Tcl
Python
Visual Basic
Compiled/Interpreted CGI Programming Languages
Perl
Java
Summary
Chapter 8: CGI Input and Output
A Different Sort of Input Method
GET It While You Can
Using the GET method
They're at the POST!
The Ins and Outs of <FORM> Data
<FORM> Tags and Attributes
An Example Form
The Inside Scoop on CGI Output
Summary
Chapter 9: Designing CGI Applications
A Language for All Seasons
Design of the Registration Form
Mapping Fields to Variables
Variable Error Checking
Alternate Methods of Data Capture
Designing the Output File Format
Designing a Report Writer
Building in Counters and Status
Overall Design Thoughts
Reusability
Portability
Expandability
Archiving
Summary

Part II: The Bridge to CGI Implementation

Chapter 10: Building and Installing CGI Applications
html4dum.register.pl: Anatomy of a Perl Script
Setup and Initialization
Processing User Input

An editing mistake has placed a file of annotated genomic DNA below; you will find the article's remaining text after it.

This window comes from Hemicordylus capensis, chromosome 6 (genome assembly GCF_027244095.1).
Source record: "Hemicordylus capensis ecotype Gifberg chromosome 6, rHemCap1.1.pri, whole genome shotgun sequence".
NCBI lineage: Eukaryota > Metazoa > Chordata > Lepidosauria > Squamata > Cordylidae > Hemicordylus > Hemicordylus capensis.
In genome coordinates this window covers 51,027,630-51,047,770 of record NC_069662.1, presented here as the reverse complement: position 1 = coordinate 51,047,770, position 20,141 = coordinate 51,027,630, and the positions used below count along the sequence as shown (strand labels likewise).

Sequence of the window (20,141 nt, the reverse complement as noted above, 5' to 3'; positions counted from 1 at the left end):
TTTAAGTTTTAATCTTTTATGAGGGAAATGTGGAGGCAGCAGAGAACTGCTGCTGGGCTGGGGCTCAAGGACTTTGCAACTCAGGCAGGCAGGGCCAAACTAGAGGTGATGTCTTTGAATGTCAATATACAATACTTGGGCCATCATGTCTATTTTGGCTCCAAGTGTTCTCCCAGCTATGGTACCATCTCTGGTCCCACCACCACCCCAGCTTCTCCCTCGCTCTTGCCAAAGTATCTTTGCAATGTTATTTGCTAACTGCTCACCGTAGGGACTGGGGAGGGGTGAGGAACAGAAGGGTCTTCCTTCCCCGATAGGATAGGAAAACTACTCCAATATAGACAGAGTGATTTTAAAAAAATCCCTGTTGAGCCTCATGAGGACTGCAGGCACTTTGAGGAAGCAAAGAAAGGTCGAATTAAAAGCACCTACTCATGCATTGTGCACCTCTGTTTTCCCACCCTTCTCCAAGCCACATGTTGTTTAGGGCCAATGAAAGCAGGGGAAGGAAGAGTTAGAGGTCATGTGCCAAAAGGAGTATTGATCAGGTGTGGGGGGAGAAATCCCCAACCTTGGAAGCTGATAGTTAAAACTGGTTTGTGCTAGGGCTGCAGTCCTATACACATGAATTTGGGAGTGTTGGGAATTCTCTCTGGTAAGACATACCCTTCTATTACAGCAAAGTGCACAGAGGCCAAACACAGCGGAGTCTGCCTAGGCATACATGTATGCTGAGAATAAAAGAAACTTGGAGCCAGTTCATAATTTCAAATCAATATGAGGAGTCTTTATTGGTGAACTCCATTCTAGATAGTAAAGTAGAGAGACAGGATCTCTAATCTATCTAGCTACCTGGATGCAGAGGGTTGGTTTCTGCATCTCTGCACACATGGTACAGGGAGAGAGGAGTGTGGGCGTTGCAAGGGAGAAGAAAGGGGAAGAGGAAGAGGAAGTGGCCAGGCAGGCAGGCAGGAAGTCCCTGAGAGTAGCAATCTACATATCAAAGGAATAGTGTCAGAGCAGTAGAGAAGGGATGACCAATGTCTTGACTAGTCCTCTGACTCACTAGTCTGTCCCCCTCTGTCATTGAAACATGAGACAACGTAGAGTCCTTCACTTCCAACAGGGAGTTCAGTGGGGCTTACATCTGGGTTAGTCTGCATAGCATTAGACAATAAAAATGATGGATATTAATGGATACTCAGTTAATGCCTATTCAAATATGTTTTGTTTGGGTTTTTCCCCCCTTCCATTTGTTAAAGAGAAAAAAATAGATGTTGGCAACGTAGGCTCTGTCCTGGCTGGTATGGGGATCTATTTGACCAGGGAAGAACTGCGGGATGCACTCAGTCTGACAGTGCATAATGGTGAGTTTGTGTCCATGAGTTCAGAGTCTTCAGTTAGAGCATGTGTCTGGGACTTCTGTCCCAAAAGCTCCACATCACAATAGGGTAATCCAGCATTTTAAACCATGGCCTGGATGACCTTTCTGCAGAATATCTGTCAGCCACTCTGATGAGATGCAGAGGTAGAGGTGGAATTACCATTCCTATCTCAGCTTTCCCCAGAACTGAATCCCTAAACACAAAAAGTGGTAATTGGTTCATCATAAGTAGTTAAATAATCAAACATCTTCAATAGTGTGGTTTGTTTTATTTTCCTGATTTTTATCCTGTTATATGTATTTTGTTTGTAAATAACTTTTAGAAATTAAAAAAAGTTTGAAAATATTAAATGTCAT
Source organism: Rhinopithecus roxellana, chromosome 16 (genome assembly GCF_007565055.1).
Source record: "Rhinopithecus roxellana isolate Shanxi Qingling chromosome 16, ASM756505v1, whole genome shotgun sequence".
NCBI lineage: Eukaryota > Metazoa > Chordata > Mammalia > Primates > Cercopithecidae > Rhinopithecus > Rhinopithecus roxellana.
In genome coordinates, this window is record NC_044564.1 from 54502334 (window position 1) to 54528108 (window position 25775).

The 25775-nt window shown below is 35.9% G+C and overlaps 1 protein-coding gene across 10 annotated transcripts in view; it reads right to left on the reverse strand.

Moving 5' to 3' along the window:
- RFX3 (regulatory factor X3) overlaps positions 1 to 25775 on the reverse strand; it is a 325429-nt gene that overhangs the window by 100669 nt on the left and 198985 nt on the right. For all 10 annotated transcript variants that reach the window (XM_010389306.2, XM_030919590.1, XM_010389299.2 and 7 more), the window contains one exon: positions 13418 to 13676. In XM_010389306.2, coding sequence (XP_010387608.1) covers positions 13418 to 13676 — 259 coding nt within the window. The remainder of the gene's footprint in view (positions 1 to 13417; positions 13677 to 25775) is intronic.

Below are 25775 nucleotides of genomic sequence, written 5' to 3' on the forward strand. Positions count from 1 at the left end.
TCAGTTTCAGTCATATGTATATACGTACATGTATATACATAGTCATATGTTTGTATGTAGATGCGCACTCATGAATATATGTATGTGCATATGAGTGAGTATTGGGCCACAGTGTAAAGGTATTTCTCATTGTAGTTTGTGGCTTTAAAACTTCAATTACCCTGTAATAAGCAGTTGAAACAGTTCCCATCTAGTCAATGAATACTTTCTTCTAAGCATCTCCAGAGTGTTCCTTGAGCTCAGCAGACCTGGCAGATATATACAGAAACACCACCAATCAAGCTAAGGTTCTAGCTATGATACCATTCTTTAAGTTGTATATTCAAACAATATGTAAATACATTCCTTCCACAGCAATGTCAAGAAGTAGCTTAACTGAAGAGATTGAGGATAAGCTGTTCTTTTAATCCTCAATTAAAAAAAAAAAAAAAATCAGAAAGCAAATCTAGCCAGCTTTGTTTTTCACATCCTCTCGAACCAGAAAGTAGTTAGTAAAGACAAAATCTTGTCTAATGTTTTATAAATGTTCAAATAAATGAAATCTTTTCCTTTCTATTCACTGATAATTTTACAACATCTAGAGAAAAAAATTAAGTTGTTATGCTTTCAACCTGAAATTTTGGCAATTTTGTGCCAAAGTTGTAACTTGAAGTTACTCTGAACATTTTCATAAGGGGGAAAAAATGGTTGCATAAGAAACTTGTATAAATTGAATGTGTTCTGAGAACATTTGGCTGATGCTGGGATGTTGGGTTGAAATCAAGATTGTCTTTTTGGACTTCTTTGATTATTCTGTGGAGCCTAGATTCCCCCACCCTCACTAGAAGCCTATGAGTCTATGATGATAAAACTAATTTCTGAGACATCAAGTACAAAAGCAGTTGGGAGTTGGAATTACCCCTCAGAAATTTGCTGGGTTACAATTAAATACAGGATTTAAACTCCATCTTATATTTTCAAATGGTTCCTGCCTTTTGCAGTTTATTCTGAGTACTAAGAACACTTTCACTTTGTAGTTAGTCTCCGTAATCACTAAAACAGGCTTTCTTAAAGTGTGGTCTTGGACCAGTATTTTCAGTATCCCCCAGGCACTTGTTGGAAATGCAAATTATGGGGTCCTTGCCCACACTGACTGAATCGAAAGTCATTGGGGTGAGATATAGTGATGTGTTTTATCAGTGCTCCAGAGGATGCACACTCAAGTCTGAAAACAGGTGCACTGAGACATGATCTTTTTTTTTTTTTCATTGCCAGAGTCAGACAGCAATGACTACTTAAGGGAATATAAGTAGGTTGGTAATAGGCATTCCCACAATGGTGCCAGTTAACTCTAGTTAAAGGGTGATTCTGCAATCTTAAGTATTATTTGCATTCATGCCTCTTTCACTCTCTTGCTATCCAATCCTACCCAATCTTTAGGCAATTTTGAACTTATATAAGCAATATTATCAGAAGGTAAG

Closing Arguments
Debugging Is a State of Mind
The Raw Data File
Registration Statistics Summarizer
The Final Output
Final Touches
What's Next?
Summary
Chapter 11: Testing and Installing CGI Applications
It's a Dirty Job, but...
Setting Up a Test Environment
The Test Web Is the Best Web!
Installing a Test Server
The Root of All Testing
An Alias by Any Other Name
The Act of Creation Is Best Done in Private
The Good, the Bad, and the Boundary
A Simple Test Strategy
Summary
Chapter 12: Our Development Environment
Basic Assumptions
For Better or Worse, Our Platform Is UNIX
Our Language of Choice Is Perl4
We'll Work with Either CERN or NCSA httpd
We Take Good Tools Wherever We Can Get Them!
Summary
Chapter 13: Locating CGI Resources
Going Straight to the Internet Sources
Internet Resource Types
For Every Resource Type, There's a Search Method
CGI-Related Newsgroups
CGI-Related Mailing Lists
Parties Interested in CGI
CGI-Focused Groups and Organizations
CGI-Related Publications and Off-Line Resources
Searching for Satisfaction
Summary
Chapter 14: CGI Return Page Templates